The roots of the word “horror” derive from words that meant “to shiver” and to “stand on end”. And the enduring film genre follows suit, defined not by constituent elements but instead by a desired effect. This class will offer a look at a selection of horror films dating back to the early 20th century German expressionist classics The Cabinet of Dr. Caligari and Nosferatu on to more modern iterations of the genre like The Babadook and Get Out, taking throughout an interdisciplinary approach, evincing philosophy, history, and theory. Weekly screenings to include The Cabinet of Dr. Caligari, Nosferatu, Frankenstein, Dracula, Rosemary’s Baby, Don’t Look Now, Carrie, Halloween, The Fly, The Blair Witch Project, The Descent, The Babadook, and Get Out. Readings selected from works by Carol Clover, Tania Modleski, Noel Carroll, Linda Williams, and Stephen King.


FILM 552: Road Trip to Nowhere: Counterculture (Spring 2020, MA Experience)

The business of making movies in the sixties and seventies was characterized and complicated by an intellectual, spiritual, and political gap evinced not only between moviemakers and the moviegoing audience but as well between artists caught up in the times and a corporate establishment rather clinging to a studio system (its business model and mode of production) despite the clear markers of its collapse. Road Trip to Nowhere: Hollywood Encounters the Counterculture will focus on Hollywood moviemaking and (inevitably, as well) the larger American popular culture between 1967 and 1976. At stake will be an interdisciplinary cultural history encompassing film, TV, and other visual arts; music, and literature. Weekly screenings to include: Bonnie and Clyde (Penn, 1967), Monterey Pop (Pennebaker, 1968), Wild in the Streets (Shear, 1968), Easy Rider (Hopper, 1969), Zabriskie Point (Antonioni, 1970),  Sweetback’s Baadasssss Song (van Peebles, 1971), Wanda (Loden, 1971), The Parallax View (Pakula, 1974), The Conversation (Coppola, 1974) and Once Upon a Time in Hollywood (Tarantino, 2019).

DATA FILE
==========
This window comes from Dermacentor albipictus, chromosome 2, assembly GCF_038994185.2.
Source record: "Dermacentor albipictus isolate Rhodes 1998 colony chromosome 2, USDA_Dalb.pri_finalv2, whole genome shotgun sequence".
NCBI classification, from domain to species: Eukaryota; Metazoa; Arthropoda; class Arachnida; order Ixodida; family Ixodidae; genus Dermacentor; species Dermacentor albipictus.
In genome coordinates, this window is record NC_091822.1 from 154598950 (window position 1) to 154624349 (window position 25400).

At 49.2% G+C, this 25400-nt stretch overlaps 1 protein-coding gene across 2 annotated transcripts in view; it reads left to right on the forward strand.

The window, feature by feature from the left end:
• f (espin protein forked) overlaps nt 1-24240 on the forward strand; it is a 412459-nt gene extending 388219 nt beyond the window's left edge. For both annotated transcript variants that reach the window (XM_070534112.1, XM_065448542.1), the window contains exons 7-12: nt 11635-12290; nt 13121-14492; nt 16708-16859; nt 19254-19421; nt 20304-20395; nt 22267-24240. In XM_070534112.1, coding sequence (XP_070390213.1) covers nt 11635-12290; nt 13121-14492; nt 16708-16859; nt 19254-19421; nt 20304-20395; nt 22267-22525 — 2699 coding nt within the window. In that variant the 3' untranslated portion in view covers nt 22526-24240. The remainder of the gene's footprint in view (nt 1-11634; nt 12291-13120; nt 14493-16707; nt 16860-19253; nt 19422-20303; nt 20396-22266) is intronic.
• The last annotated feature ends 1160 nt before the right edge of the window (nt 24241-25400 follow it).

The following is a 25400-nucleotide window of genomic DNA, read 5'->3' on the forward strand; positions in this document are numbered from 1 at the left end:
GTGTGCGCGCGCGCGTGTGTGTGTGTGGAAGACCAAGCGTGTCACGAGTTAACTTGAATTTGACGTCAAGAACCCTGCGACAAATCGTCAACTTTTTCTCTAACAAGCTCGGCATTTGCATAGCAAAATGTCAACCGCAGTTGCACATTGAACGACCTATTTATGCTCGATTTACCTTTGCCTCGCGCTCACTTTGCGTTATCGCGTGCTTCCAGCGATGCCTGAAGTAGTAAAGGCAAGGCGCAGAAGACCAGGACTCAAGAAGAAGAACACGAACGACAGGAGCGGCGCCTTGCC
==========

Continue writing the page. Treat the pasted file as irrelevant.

WR 562: Environmental Writing (Spring 2020)

From early conservationism to monkey-wrenching to deep ecology to climate science to indigenous rhetorics—this class will journey through a forest of diverse voices, while also journeying through actual forests (with waterproof notebooks in tow). We’ll explore how environmental issues get communicated—and why that matters—by reading works from leading-edge environmental writers, tracing histories of environmental writing in America, and by composing our own works along the way. We’ll learn how conceptions of nature, earth, and sustainability get shaped through communication and practice techniques for reshaping them through creative and critical compositions.